Watch Holst’s ‘The Planets’ performed on the very piano the composer penned the work on
11 October 2019, 15:08 | Updated: 11 October 2019, 16:06
Holst The Planets – ‘Jupiter’ | YORK2 On Holst’s Broadwood | Classic FM Session
100 years after Gustav Holst’s The Planets was premiered, we hear the work performed on the very Broadwood piano it was written on.
100 years later, Classic FM had the privilege of hearing two movements from Holst’s seminal work on the very piano it was composed at.
Holst composed The Planets using a Broadwood grand piano, writing by hand as two pianists – Nora Day and Vally Lasker – played the score back to Holst in a preliminary four-handed keyboard version.
And now, what Holst would have heard – nearly exactly what he would have heard, as it was on his own old piano – has been recreated by pianists John and Fiona York, AKA YORK2, at St. Paul’s Girls’ School.
As well as featuring the original piano, the performance took place in the same place as the piece was composed. Watch it in full in the two videos above (‘Jupiter’) and below (‘Venus’).
Holst The Planets – ‘Venus’ | YORK2 on Holst’s Broadwood | Classic FM Session
Holst started working at St Paul’s Girls’ School in 1904 and the Broadwood grand piano was acquired in 1913.
The piano itself is what is known as a ‘barless’ piano, meaning it has a steel frame instead of a cast iron one, and does not have metal bars across the strings as a conventional grand might. The absence of metal essentially allows for a softer, less jangly sound, and a warmer reverb in the strings as they are less restricted.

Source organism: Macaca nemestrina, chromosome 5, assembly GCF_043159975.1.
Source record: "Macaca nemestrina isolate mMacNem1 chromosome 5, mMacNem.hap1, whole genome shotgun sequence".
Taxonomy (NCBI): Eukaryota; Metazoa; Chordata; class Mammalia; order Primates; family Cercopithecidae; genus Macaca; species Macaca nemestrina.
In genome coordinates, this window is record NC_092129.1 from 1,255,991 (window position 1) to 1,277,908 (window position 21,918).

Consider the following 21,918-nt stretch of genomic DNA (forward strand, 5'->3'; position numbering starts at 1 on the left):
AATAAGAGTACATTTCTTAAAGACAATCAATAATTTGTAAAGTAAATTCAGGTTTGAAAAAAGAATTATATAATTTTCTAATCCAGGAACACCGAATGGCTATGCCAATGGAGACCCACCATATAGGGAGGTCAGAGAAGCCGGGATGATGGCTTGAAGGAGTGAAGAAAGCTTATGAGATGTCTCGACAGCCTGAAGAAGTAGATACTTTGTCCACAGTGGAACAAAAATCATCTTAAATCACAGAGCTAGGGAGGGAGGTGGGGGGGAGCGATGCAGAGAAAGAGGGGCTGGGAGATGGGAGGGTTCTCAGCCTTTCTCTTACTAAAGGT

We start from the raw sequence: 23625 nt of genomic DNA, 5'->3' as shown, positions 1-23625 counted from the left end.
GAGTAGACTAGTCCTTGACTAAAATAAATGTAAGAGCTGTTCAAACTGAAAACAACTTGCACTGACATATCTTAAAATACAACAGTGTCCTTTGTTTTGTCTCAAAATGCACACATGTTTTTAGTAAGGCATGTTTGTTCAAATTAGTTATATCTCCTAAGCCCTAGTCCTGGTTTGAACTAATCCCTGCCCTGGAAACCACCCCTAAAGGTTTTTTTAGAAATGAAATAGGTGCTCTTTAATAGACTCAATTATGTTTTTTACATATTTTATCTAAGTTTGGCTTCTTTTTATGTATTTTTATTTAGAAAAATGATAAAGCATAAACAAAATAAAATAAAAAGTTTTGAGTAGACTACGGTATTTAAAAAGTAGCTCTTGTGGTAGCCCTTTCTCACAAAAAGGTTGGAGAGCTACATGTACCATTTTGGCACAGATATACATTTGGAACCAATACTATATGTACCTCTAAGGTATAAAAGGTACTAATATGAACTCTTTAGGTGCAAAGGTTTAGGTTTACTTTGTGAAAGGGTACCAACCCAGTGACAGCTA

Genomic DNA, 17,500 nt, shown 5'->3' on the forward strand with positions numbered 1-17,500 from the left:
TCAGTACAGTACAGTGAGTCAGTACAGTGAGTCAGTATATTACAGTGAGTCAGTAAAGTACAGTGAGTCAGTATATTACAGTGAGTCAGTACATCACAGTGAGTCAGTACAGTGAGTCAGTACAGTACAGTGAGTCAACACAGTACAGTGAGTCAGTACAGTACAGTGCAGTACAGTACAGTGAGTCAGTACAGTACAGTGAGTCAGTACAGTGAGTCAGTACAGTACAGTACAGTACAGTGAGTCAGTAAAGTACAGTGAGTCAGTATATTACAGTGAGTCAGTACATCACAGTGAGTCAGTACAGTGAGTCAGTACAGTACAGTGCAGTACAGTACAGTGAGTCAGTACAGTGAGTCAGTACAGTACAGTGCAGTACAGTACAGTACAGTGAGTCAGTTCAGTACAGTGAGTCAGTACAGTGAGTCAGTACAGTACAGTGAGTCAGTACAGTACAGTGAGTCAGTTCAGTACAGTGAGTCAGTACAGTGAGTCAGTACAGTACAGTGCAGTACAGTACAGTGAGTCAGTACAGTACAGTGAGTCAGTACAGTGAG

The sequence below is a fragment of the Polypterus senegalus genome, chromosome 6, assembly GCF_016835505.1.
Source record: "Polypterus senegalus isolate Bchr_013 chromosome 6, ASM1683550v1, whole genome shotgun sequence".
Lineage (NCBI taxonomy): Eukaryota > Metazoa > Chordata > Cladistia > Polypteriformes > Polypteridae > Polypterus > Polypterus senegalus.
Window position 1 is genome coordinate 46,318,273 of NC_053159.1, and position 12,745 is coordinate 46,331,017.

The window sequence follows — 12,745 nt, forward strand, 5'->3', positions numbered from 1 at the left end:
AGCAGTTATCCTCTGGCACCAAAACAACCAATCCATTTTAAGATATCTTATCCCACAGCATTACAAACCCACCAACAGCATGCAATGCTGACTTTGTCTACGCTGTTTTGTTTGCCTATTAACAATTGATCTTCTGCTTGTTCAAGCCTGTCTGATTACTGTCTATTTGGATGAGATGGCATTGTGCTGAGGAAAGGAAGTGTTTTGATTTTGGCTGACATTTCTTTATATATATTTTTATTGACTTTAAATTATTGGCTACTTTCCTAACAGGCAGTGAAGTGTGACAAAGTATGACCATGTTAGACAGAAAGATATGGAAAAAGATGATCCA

Wallowing in all this wonderful sense of history, Classic FM captured the performance in the company of Broadwood’s current Chairman, Alastair Laurence.
Laurence sums up well the piano’s uniquely soft, warm sound – and how it works especially well for a performance of The Planets.
“When it’s played on a Steinway concert grand, all the pattern work [in The Planets] in the top treble screams – it’s too much. On the Broadwood piano, because it’s a weaker treble, you get an icing on the cake effect,” Laurence explains.
“When it comes to some of these strange Holst chords, there’s a sense that he would have used this very piano to feel those chords and listen to them.”
What a treat it is to hear just that.
Visit www.broadwood.co.uk to find out more.